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What Is Tenesmus?

Tenesmus might be the result of a rectum disorder.
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  • Written By: Allison Boelcke
  • Edited By: Bronwyn Harris
  • Last Modified Date: 29 September 2014
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Tenesmus is the persistent feeling of needing to pass a bowel movement, regardless of the actual physical need to release solid waste. It can result in a person involuntary struggling to pass stool. A person with the condition will release little to no fecal matter when they attempt to pass stool. This can cause pain in the rectal area and result in solid waste building up in the intestines, making the abdominal muscles feel cramped.

The condition is usually a symptom of another underlying medical issue affecting the rectum or intestines. It can be the result of bacterial infections of the bowels, rectum or digestive system. Tenesmus can also be caused by other, more serious diseases that prevent the intestinal system from working properly.

Crohn's disease is an incurable condition that causes gastrointestinal irritation due to an abnormality in the immune system. The body fights substances from everyday digested foods that are normal because it mistakes them for disease or bacteria. This can result in irritation and cause swelling and pain in the gastrointestinal tract. The swelling and pain can spread to the rectal area and cause tenesmus.

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Tenesmus can also be a symptom of an anorectal abscess, a pus-filled pocket in or near the rectal area. An abscess can occur if an anal gland becomes clogged or if there is an bacterial infection around the anus. Bacterial infections can happen in infants who wear diapers because their bare skin is constantly exposed to fecal bacteria. It can also occur in adults as a result of sexually transmitted diseases caused by anal sexual intercourse. Anorectal abscesses are usually not serious and can easily be treated.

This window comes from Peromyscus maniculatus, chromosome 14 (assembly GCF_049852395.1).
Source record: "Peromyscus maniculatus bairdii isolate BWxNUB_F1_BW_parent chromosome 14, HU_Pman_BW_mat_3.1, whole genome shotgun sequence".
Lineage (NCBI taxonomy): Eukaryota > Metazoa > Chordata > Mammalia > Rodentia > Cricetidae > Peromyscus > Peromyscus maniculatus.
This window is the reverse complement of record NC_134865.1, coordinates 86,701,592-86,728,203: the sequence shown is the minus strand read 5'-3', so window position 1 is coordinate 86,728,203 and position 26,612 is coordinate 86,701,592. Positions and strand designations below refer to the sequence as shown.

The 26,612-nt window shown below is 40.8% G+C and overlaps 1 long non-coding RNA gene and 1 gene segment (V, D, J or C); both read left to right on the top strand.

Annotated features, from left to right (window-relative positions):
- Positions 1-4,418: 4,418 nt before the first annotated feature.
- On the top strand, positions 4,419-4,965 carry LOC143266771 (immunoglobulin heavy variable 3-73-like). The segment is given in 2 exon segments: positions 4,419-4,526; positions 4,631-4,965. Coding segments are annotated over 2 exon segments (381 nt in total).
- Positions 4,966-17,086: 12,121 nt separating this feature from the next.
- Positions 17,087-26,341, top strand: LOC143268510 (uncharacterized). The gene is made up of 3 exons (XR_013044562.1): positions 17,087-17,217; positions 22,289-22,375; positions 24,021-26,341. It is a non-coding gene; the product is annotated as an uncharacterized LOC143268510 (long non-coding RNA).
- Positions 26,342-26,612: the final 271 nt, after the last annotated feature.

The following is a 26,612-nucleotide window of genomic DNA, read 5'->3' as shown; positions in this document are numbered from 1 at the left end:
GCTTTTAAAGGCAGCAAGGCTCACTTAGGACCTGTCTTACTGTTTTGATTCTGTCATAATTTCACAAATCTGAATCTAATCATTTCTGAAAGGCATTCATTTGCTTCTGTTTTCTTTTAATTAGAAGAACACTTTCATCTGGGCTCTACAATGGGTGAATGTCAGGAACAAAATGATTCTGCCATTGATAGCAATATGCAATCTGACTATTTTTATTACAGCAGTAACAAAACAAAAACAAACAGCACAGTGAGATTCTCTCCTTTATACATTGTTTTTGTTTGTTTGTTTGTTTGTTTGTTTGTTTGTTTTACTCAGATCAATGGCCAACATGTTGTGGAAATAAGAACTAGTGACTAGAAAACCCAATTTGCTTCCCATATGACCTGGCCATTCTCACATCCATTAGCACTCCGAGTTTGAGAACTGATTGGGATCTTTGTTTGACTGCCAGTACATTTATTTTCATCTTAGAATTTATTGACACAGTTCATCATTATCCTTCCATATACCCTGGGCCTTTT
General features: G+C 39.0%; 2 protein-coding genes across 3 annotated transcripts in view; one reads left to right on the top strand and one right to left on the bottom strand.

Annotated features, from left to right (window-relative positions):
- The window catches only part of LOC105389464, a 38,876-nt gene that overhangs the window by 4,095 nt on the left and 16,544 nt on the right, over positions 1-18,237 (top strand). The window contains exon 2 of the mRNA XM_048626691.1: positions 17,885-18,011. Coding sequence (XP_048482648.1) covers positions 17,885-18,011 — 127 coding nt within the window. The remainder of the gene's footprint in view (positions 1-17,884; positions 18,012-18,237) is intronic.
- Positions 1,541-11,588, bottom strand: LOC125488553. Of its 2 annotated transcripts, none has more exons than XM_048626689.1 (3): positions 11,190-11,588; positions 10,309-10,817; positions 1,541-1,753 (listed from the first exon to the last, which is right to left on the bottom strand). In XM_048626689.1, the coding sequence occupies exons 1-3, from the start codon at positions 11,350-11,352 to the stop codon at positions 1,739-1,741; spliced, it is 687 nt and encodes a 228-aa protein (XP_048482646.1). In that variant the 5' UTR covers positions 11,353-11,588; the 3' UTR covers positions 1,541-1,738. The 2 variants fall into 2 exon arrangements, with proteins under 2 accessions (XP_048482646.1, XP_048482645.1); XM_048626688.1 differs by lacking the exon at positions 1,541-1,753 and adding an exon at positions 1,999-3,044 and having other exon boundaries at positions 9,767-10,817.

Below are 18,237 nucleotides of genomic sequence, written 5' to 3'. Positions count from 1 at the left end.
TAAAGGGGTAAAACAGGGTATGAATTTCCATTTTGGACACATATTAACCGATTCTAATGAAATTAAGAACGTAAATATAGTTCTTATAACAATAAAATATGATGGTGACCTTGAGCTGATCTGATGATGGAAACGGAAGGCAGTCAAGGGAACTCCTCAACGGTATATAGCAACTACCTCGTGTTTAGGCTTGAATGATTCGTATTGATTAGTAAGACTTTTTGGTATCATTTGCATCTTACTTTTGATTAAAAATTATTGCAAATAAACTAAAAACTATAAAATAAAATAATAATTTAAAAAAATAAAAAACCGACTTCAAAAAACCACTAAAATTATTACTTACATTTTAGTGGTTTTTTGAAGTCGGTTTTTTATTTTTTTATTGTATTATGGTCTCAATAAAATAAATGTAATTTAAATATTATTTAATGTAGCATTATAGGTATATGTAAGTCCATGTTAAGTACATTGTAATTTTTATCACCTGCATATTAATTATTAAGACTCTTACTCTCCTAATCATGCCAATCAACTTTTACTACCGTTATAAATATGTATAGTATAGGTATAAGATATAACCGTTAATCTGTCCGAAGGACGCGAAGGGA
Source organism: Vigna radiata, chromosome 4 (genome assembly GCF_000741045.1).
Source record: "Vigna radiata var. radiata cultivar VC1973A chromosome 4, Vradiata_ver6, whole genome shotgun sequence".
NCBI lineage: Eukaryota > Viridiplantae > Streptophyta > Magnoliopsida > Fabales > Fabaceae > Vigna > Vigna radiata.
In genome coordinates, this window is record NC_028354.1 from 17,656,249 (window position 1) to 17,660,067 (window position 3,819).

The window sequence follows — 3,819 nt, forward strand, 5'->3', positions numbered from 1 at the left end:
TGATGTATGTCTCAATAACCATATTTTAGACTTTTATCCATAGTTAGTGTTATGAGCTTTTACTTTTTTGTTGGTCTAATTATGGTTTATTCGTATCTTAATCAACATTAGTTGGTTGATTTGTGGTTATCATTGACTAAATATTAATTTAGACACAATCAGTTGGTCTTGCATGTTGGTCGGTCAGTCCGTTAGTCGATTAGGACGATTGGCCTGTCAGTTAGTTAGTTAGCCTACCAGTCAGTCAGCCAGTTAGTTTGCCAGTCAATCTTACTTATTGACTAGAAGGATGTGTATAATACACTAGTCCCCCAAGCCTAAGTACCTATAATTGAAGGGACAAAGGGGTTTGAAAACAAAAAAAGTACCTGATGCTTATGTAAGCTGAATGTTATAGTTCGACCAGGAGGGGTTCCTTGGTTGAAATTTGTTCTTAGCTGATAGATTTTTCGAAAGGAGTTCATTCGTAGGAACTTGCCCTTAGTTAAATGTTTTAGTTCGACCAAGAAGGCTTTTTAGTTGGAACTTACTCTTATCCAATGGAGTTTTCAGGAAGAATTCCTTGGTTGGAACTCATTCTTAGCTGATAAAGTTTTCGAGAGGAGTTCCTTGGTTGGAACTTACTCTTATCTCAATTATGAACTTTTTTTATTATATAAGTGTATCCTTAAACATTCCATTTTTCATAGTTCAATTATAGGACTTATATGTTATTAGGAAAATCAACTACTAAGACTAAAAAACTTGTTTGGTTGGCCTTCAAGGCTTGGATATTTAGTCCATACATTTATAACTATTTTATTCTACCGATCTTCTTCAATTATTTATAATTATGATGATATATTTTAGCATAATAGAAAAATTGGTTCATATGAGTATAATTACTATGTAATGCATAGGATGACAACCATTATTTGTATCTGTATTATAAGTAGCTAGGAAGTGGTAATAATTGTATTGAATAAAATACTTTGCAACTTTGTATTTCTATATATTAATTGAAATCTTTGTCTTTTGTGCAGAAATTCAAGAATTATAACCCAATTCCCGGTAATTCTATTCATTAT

The condition may also occur as a symptom of colorectal cancer. In more advanced cases of colorectal cancer, a tumor may form in the rectal area. The mass can irritate the area and cause blockage that prevents stool from exiting.

Since tenesmus is typically a sign of another condition, it usually subsides once the other issue is treated. If it is a complication of Crohn’s disease, medication can reduce gastrointestinal irritation, or surgery can be performed in order to repair any damaged intestines. For a case caused by an anorectal abscess, the pus-filled pocket can be treated by a procedure to surgically remove the pus. Further infection can be prevented by keeping the anal area clean and disinfected or by using condoms during anal intercourse to prevent sexually transmitted diseases. Tenesmus that is a symptom of colorectal cancer may subside after cancer treatment.

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Discuss this Article

cloudel
Post 1

I have been battling Crohn’s disease for decades, and I have experienced tenesmus. It is a really unsettling feeling.

I hesitate to go out with my friends, because I get frequent urges to go to the bathroom. Though nothing usually comes out, every time I feel the need, I feel it’s best to go, because I have had diarrhea pop up on me suddenly, due to Crohn’s.

I can tell when the stools are storing up in my intestines. I feel heavy in my colon, but there’s nothing I can do about it. It’s a miserable way to live.

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